I’m a fan of the Google brand. But even if I wasn’t, I’d still say this: Google just made Apple’s WWDC and Microsoft’s Surface unveiling look like last decades’ news in a little over two hours. They also made Facebook look like your grandma’s social network.
This event foreshadowed Google’s emergence as the hottest consumer tech company in the market today, if it wasn’t already. Jelly Bean (Android 4.1, as it turns out, but don’t let the number fool you, this is no minor update) brought real game changers to the table, from performance enhancements, to better home screen management features, to better web Search, smart app updates (downloading only the updates, not the whole app), Voice Search that brings Siri-like talk back and natural language support, and more.
The Nexus 7 turned out to be everything rumored and then some. Asus and Google have created a killer tablet at a killer price ($200 for 8GB, $250 for 16GB) that is certain to give the folks at Amazon cold sweats and nightmares with its high def screen, quad-core processor, NFC support, front-facing camera, and more.
Google’s Project Tungsten was unveiled as the Nexus Q, a tiny round ball with lights that looks straight out of the future and unifies all your home entertainment technologies, integrates with your mobile devices, and syncs everything with Google’s cloud, for around $300. Your songs, movies, and more can now go with you everywhere you go, as well as your friends’ content, for a true social multimedia experience in real life.
Google Play is riding high with more content (more movies, magazines, etc…), Nexus Q support, and basically almost anything you could want under the sun (and then some).
Project Glass took us for a vicarious ride with a skydiving team in a Google+ Hangout as they wing suited to land on the top of the stadium, scaled down the walls, and biked up to the stage.
And speaking of Google+, we got some interesting and exciting numbers: 250,000,000 users have upgraded their accounts, with 150,000,000 active users, 75,000,000 daily users, and more users on mobile than on the desktop, showing that Google’s emphasis on designing a beautiful new mobile app was well worth it.
And updates? You bet. A new tablet app, and the new Events feature, are both said to become available in Google Play later today (at least this time they didn’t piss off Android users by giving it to iOS users first). Both the elegant tablet app and the new Events feature made Facebook’s comparable offerings look arcane by comparison.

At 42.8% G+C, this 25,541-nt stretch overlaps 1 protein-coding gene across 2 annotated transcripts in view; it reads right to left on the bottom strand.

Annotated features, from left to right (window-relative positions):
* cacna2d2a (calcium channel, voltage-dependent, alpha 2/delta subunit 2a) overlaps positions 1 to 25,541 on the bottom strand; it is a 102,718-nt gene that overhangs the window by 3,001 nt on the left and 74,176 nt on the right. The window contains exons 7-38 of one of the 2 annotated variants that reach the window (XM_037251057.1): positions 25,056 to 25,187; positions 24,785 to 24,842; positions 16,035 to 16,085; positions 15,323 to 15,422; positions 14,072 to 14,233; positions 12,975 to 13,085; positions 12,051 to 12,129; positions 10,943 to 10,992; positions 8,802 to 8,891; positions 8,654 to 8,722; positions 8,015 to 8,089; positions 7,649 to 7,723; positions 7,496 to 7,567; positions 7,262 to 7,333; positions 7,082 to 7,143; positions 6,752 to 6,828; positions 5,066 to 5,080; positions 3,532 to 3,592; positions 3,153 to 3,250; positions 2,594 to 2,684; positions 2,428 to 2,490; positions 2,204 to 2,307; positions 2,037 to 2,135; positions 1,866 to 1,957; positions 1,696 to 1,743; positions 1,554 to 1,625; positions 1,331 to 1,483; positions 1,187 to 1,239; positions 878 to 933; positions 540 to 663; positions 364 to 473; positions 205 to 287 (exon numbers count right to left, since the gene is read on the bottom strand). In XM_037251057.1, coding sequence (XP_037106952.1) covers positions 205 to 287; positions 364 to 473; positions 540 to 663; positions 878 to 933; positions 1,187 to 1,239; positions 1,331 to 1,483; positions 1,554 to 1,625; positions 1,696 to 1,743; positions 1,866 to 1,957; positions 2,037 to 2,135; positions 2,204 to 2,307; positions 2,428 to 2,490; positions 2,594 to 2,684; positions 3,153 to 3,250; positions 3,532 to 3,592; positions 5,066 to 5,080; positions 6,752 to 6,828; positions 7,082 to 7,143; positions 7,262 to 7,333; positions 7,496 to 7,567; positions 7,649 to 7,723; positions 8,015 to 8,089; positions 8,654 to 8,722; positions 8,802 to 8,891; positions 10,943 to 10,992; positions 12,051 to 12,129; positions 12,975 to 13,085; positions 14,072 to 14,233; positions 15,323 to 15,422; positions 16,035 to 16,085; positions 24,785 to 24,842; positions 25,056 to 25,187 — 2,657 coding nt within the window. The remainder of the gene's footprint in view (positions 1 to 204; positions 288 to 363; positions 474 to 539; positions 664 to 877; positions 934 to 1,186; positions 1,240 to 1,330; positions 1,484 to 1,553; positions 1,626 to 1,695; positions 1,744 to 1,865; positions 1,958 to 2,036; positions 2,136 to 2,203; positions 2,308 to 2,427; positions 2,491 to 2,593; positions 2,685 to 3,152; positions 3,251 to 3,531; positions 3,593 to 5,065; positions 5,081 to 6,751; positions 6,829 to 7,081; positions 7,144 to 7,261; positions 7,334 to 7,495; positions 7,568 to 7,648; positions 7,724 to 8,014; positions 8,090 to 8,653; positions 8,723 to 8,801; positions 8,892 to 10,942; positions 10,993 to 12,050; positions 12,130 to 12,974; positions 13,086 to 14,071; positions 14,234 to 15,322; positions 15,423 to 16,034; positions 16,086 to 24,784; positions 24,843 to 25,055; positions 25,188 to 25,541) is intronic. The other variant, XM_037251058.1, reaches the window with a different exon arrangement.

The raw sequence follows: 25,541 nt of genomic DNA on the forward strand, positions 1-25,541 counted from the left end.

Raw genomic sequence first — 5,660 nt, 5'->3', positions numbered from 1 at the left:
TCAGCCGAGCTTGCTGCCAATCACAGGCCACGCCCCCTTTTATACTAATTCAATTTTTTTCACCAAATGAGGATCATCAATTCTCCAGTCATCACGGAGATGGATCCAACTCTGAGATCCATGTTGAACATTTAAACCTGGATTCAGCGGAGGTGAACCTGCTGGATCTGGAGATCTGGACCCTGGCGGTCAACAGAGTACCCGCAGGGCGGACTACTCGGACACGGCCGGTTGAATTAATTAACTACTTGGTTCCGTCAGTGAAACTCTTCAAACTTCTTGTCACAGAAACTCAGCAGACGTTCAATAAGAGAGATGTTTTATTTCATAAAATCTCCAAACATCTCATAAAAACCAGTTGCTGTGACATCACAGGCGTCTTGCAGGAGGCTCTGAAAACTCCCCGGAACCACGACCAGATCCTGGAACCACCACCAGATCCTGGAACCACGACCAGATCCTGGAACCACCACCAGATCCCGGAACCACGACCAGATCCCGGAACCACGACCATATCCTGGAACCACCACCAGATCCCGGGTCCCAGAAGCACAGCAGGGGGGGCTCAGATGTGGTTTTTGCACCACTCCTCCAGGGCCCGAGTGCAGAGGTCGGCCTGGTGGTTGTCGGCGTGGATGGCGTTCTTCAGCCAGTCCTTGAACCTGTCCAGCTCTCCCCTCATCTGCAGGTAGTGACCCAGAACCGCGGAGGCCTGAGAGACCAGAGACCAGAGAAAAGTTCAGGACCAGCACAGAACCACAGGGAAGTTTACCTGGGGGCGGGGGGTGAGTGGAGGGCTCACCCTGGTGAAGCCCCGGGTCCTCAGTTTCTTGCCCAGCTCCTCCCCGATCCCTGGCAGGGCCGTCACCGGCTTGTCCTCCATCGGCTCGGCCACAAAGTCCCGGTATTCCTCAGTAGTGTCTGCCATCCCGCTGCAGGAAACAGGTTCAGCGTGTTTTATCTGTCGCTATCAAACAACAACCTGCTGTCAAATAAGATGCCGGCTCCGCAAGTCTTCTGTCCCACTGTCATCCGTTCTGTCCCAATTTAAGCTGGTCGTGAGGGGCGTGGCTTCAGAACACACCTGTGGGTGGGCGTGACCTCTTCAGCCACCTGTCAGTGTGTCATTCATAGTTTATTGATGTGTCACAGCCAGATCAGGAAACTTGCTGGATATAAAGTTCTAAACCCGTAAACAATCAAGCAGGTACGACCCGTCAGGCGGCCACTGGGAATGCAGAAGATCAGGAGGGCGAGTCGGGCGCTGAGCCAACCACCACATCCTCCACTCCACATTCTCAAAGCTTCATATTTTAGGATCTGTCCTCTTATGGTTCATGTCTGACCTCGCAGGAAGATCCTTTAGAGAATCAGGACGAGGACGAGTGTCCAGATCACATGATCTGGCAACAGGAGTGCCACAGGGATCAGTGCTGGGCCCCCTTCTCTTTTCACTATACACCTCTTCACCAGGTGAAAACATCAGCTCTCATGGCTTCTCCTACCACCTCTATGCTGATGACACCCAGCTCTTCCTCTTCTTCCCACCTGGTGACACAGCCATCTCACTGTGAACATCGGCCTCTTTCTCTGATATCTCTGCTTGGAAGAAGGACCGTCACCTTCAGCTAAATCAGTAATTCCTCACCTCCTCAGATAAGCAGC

Facebook has never had a decent mobile app for any platform, let alone a true tablet app, and their own events feature is nothing more than a glorified RSVP list compared with the “real time” look and feel of the new Google+ Events. Point: Google.
And, of course, as was expected, they showed off the improvements they’ve been making to Google Maps. They also took steps to make life a lot easier both for app developers, and their hardware partners.
All of this was packed into just the opening keynote, leaving one to wonder how many more interesting surprises might be in store for the remainder of the conference. What’s more, none of this was vaporware like the Microsoft “look don’t touch” Surface tablet, which I expect will soon be forgotten. Attendees are all being given a Galaxy Nexus, Nexus 7, and Nexus Q for their troubles. Point: Google.
Oh, Apple, you got Facebook integration? How adorably 2008. Retina displays? All the better to see just how far behind Google you actually are now. In addition to everything I’ve mentioned, Google just started letting developers at I/O preorder Project Glass for $1500. Apple jumped the shark; Google jumped out of a plane. Point: Google.
You could feel the palpable excitement at just how much amazing stuff, how much technological wizardry and skillful showmanship was being displayed, the only thing really seeming to be missing was Larry Page himself, who must have been enjoying every minute of the show wherever he was.
Google I/O has already exceeded my wildest expectations, and I’m sure not alone in saying that. The only thing that made it even better was the ability to watch it with my friends in a Google+ Hangout.
Things are about to get very interesting, and Google’s opponents will now be playing catch up on nearly all fronts. Some have asked: can Google really take on all of their opponents and win, while those opponents form deeper and deeper defensive-offensive relationships? If Google I/O 2012 is any indication, the answer is a resounding: Yes, and without even breaking a sweat.
In just over two hours, Google put all of their rivals on notice that the ground beneath them was about to turn to quicksand, and probably put about 20 separate industries out of business in the process.